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January 8, 2019
Hibernation is for wimps! This year, why not make the most of the cold weather and sign up for one of these 10 truly spectacular winter wildlife experiences?
Sitting in a fur-lined sleigh while a team of dogs drags you across the snow is one thing, but this winter, so why not take a turn in the driving seat? A growing number of adventure tour operators are giving novices the opportunity to learn how to drive their very own team of sled dogs.
Fjellborg Arctic Journeys, located just a few metres from Sweden’s famous IceHotel, is one example. Sign up for one of its husky adventures and you’ll learn how to attach the harnesses and how to communicate with your canines, before embarking on a snowy sled ride across Swedish Lapland.
Bald eagles might sound rather boring, but they’re actually pretty amazing. For example, did you know that they can swim short distances, or that they build the biggest birds’ nests (according to Guinness World Records, the biggest one was 20 feet deep)? And if you’re into eagles, Illinois is the place to be – especially in winter, when the birds arrive to devour fish in the state’s rivers.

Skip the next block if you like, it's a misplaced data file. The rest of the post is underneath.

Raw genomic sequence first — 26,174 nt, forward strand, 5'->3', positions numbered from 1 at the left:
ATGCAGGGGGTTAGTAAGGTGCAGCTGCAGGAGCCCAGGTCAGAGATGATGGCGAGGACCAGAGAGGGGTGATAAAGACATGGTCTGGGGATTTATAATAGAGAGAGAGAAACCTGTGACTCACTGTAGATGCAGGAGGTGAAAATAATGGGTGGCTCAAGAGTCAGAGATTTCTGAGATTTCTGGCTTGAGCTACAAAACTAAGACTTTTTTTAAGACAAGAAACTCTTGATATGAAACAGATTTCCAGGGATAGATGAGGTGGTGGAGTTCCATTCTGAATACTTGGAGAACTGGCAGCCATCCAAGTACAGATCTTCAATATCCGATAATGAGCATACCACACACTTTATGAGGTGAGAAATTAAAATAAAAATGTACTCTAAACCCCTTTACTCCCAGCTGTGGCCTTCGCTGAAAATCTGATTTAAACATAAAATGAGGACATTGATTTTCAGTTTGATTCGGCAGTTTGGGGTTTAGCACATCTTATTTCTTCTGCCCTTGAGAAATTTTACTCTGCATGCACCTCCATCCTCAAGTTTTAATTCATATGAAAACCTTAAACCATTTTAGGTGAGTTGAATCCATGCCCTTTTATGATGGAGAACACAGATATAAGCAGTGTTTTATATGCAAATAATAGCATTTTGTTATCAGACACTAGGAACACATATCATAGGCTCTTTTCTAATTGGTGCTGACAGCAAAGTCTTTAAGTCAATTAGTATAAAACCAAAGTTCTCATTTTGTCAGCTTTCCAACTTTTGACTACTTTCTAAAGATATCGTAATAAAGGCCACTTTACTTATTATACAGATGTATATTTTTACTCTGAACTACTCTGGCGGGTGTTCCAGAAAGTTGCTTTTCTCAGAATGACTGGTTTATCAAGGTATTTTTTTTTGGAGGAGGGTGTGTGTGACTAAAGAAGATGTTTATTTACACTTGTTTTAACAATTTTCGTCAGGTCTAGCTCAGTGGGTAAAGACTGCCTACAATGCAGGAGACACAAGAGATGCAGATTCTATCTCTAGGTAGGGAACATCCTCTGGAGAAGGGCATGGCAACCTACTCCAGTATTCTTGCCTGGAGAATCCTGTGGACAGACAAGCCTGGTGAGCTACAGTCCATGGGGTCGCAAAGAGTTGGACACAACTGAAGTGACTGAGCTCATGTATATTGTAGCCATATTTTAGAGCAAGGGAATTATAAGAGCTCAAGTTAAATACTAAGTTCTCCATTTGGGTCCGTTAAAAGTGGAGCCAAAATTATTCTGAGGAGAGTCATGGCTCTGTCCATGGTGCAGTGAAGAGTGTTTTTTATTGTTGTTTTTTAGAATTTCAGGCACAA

In fact, the only place with more of the winged warriors is Alaska. You can hone your eagle expertise at several events. In the city of Rock Island, a Bald Eagle Days Environmental Fair takes place in January (expect demonstrations and eagle-themed exhibitions), and we also love the Alton-Audubon Eagle Ice Festival, where you can sign up for eagle safaris and take part in eagle-themed ice carving competitions.
Wolves are the kings of the canine world at the moment. At Minnesota’s International Wolf Centre, you can learn how to track them, and in Sweden, you can learn how to howl like one on an overnight camping experience with companies like Wild Sweden.
Slightly less taxing is a visit to Norway’s fantastic Wolf Lodge – a cosy chalet smack bang in the middle of a wolf sanctuary. The property’s huge windows allow you to admire the creatures from just inches away, and during guided wolf walks you’ll get to meet your new neighbours and receive a “wolf kiss.” Lovely.
Does the thought of climbing on to the back of an enormous stallion scare you silly? If so, we prescribe a visit to Iceland, where you’ll find the world’s cutest horses. A brief history lesson: when the first settlers arrived in Iceland from Norway, they brought with them only what they could fit on to a longboat, and this included some seriously small horses.
Saddle up in Iceland offers the widest range of horseback excursions and your trusty (albeit short and stout) steed will be a direct descendant of one of these pint-sized ponies, who love nothing more than a gallop across the country’s winter wonderland.
It’s not just humans who are partial to a long hot soak in a steaming bath during the winter months. Japan’s macaques love nothing more than a swim in a volcanic hot spring, and their favourite is the one at Jigokudani Monkey Park in Yamanouchi. Every day, dozens of these red-faced primates gather to relax in the steaming water. We’re especially smitten with the youngest ones, who cling to the edge in the manner of a toddler taking his first dip.